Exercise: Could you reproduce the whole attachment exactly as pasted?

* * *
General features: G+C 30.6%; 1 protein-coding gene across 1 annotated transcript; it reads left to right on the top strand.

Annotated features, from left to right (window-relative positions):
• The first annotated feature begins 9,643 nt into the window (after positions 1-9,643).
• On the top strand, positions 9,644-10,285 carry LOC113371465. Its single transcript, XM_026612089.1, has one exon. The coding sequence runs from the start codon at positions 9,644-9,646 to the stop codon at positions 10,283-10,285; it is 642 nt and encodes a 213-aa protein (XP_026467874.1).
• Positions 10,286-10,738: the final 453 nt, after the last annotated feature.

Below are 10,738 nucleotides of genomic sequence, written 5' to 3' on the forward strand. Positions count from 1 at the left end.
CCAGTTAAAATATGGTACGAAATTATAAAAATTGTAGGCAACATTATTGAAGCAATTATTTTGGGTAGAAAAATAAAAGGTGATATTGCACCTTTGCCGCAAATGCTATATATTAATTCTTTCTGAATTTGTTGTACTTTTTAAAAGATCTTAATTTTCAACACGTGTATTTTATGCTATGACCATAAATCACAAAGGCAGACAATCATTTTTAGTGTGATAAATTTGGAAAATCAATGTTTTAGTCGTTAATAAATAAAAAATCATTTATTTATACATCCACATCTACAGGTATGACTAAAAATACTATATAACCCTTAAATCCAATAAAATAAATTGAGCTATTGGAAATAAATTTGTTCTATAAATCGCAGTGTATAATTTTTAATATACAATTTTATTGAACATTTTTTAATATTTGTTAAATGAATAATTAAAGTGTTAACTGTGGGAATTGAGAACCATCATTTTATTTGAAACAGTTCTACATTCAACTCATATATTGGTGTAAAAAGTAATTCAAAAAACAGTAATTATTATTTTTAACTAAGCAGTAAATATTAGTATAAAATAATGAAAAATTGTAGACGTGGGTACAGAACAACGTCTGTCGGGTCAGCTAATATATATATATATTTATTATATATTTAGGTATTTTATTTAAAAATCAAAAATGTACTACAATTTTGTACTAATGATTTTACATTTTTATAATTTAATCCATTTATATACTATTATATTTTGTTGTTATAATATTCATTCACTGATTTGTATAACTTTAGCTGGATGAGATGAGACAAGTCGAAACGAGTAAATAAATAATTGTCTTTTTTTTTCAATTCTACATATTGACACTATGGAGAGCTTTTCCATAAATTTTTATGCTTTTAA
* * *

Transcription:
General features: G+C 30.6%; 1 protein-coding gene across 1 annotated transcript; it reads left to right on the top strand.

Annotated features, from left to right (window-relative positions):
• The first annotated feature begins 9,643 nt into the window (after positions 1-9,643).
• On the top strand, positions 9,644-10,285 carry LOC113371465. Its single transcript, XM_026612089.1, has one exon. The coding sequence runs from the start codon at positions 9,644-9,646 to the stop codon at positions 10,283-10,285; it is 642 nt and encodes a 213-aa protein (XP_026467874.1).
• Positions 10,286-10,738: the final 453 nt, after the last annotated feature.

Below are 10,738 nucleotides of genomic sequence, written 5' to 3' on the forward strand. Positions count from 1 at the left end.
CCAGTTAAAATATGGTACGAAATTATAAAAATTGTAGGCAACATTATTGAAGCAATTATTTTGGGTAGAAAAATAAAAGGTGATATTGCACCTTTGCCGCAAATGCTATATATTAATTCTTTCTGAATTTGTTGTACTTTTTAAAAGATCTTAATTTTCAACACGTGTATTTTATGCTATGACCATAAATCACAAAGGCAGACAATCATTTTTAGTGTGATAAATTTGGAAAATCAATGTTTTAGTCGTTAATAAATAAAAAATCATTTATTTATACATCCACATCTACAGGTATGACTAAAAATACTATATAACCCTTAAATCCAATAAAATAAATTGAGCTATTGGAAATAAATTTGTTCTATAAATCGCAGTGTATAATTTTTAATATACAATTTTATTGAACATTTTTTAATATTTGTTAAATGAATAATTAAAGTGTTAACTGTGGGAATTGAGAACCATCATTTTATTTGAAACAGTTCTACATTCAACTCATATATTGGTGTAAAAAGTAATTCAAAAAACAGTAATTATTATTTTTAACTAAGCAGTAAATATTAGTATAAAATAATGAAAAATTGTAGACGTGGGTACAGAACAACGTCTGTCGGGTCAGCTAATATATATATATATTTATTATATATTTAGGTATTTTATTTAAAAATCAAAAATGTACTACAATTTTGTACTAATGATTTTACATTTTTATAATTTAATCCATTTATATACTATTATATTTTGTTGTTATAATATTCATTCACTGATTTGTATAACTTTAGCTGGATGAGATGAGACAAGTCGAAACGAGTAAATAAATAATTGTCTTTTTTTTTCAATTCTACATATTGACACTATGGAGAGCTTTTCCATAAATTTTTATGCTTTTAA